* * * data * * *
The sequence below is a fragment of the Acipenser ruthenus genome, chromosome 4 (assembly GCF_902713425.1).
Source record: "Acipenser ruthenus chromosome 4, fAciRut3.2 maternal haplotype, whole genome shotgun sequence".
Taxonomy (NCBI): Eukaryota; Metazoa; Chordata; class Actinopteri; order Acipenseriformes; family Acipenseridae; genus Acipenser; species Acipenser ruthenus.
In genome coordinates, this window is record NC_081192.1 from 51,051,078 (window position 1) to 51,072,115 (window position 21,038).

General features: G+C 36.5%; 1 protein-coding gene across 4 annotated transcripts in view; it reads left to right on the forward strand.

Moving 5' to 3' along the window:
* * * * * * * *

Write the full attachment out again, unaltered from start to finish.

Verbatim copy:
The sequence below is a fragment of the Acipenser ruthenus genome, chromosome 4 (assembly GCF_902713425.1).
Source record: "Acipenser ruthenus chromosome 4, fAciRut3.2 maternal haplotype, whole genome shotgun sequence".
Taxonomy (NCBI): Eukaryota; Metazoa; Chordata; class Actinopteri; order Acipenseriformes; family Acipenseridae; genus Acipenser; species Acipenser ruthenus.
In genome coordinates, this window is record NC_081192.1 from 51,051,078 (window position 1) to 51,072,115 (window position 21,038).

General features: G+C 36.5%; 1 protein-coding gene across 4 annotated transcripts in view; it reads left to right on the forward strand.

Moving 5' to 3' along the window: